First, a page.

A safe value to reflect is honesty. Tell your prospects that you will tell them the truth, whether it’s what they want to hear or not. Another is reliability. If you promise to deliver some data by “this evening,” then make sure you do.

You can also create an outstanding client experience to encourage them to further consider hiring you.

Make their first meeting with you memorable. If you’re meeting in the morning, bring along some coffee and doughnuts. Many agents will simply show up with their business cards and launch into their pitches.

Additionally, don’t ask a lead if they are preapproved before agreeing to show them a house—no one buys the first house they see, but many agents will decline if the lead hasn’t been okayed for a mortgage.

The key to answering questions about your experience is to do so confidently. You can speak about your resourcefulness, use your knowledge of emotions and persuasion, and point to evidence of your expertise, but if you don’t believe you’re the right choice, then your prospects will pick up on that and find another agent.

2. Why Should I Do Business with You?

This question, or some variation of it, is typically included on internet lists of “questions to ask a potential real estate agent.” Even so, I’m not sure how many agents actually get this question, but that isn’t the point.

The point is your answer would be your value proposition—and you MUST have a value proposition.

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A value proposition reveals to your prospects the benefits they’ll receive from doing business with you rather than with another agent. So even if it’s not an answer to a direct question, you should always find a way to work your value proposition into your conversation.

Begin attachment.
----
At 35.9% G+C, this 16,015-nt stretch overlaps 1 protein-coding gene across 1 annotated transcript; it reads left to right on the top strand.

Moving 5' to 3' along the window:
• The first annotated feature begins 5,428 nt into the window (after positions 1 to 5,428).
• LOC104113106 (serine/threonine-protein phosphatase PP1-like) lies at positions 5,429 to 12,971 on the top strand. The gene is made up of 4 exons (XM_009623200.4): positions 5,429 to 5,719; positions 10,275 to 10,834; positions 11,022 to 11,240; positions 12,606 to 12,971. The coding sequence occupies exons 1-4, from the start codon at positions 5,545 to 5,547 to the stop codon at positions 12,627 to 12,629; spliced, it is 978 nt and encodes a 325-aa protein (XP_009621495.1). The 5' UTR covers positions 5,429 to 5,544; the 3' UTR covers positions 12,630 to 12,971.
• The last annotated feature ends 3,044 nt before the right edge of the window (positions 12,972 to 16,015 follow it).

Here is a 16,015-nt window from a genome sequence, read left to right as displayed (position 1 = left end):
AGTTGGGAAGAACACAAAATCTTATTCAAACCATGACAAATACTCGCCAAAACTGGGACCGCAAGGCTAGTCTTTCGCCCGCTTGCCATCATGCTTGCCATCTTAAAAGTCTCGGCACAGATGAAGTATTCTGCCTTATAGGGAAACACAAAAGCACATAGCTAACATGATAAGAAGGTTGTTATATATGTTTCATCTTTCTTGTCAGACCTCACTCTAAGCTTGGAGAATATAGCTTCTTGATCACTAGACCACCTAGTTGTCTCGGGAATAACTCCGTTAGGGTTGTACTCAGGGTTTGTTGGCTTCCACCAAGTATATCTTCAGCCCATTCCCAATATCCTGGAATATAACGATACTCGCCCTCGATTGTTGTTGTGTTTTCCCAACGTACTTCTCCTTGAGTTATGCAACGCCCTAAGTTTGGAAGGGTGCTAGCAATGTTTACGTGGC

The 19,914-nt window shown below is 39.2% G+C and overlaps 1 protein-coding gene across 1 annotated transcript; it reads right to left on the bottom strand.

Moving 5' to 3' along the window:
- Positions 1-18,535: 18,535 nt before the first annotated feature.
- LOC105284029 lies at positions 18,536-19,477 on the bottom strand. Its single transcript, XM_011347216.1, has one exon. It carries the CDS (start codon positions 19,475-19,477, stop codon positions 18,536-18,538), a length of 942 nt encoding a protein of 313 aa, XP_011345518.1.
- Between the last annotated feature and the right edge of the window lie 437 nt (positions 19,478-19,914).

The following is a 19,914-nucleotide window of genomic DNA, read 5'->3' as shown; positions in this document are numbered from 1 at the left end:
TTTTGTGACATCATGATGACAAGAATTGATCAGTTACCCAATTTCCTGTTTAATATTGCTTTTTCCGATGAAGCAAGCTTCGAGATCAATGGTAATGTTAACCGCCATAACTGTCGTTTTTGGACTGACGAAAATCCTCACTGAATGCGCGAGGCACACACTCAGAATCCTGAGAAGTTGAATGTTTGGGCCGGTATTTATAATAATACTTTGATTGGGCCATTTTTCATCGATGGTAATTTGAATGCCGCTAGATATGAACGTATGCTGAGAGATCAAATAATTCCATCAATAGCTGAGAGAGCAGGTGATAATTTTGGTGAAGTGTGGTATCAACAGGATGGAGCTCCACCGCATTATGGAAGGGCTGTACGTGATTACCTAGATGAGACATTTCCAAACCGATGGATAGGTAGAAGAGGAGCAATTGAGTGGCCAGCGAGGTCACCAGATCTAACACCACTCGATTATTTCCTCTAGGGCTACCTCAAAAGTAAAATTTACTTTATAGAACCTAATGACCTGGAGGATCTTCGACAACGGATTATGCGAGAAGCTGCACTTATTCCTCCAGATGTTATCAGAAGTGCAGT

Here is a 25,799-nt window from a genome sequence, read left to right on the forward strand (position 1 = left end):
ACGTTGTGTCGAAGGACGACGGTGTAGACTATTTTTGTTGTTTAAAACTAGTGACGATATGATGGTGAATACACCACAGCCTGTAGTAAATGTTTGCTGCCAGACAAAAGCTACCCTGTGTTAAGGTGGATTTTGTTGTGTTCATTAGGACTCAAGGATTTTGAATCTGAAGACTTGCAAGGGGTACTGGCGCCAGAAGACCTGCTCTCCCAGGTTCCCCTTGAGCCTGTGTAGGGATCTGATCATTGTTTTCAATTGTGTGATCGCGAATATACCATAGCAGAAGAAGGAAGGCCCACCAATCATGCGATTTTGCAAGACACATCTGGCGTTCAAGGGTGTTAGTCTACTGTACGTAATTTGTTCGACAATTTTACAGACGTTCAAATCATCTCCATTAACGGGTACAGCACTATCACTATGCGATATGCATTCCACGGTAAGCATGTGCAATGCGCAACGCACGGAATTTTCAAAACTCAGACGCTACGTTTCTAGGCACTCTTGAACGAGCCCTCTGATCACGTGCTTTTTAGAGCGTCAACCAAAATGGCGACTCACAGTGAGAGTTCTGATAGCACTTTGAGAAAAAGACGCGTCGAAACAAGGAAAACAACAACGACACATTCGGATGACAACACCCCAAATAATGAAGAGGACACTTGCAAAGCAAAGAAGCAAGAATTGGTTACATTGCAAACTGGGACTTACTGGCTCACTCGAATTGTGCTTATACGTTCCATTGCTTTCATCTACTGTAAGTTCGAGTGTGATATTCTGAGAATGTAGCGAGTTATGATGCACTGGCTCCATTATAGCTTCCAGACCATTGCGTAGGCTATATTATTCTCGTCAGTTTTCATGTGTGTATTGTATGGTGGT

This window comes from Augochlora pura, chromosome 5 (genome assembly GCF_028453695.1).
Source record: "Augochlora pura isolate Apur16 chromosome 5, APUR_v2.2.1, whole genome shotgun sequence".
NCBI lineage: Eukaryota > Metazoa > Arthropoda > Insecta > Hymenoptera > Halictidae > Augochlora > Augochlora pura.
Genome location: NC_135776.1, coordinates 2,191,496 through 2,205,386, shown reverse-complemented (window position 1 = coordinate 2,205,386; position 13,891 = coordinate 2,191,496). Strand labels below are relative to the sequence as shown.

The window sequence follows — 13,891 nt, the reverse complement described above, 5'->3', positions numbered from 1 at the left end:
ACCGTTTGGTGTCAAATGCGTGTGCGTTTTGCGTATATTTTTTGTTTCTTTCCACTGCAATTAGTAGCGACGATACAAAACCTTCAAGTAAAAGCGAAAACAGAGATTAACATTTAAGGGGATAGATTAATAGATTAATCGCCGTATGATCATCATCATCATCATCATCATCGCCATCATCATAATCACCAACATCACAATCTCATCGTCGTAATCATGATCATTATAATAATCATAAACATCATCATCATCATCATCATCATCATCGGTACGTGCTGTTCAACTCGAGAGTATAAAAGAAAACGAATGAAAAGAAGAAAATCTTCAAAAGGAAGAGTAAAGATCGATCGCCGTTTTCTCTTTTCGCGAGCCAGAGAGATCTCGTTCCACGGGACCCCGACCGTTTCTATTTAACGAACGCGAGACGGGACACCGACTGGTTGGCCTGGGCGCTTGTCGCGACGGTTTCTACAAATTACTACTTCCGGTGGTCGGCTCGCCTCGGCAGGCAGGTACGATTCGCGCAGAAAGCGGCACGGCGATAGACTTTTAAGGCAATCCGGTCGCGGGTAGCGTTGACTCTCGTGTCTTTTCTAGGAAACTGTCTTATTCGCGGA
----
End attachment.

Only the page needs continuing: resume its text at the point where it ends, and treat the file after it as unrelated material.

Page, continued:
(A quick note: people will sometimes use value proposition and “unique selling proposition” or USP interchangeably, but they are different.)

Your brokerage may have a value proposition that they encourage you to use, and that’s fine. But you need to have your own too. You are your brand, and your clients will be working with you. They’ll want to know what makes you special and what they should expect from you.

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Determining your value as an agent may or may not be a tough challenge, but articulating it so that your prospective clients understand it is most definitely a challenge.

And because buyers and sellers will have different ideas about what is a benefit, you’ll need a different value proposition for each.

Tyler Smith is the CEO of SkySlope, a transaction management company, and he recommends an exercise you can complete to discover your value proposition:

  1. Create two columns on a piece of paper. Label one column “Buyer” and the other “Seller.”
  2. List everything you do for buyers and for sellers under the appropriate column—the typical things and the special things.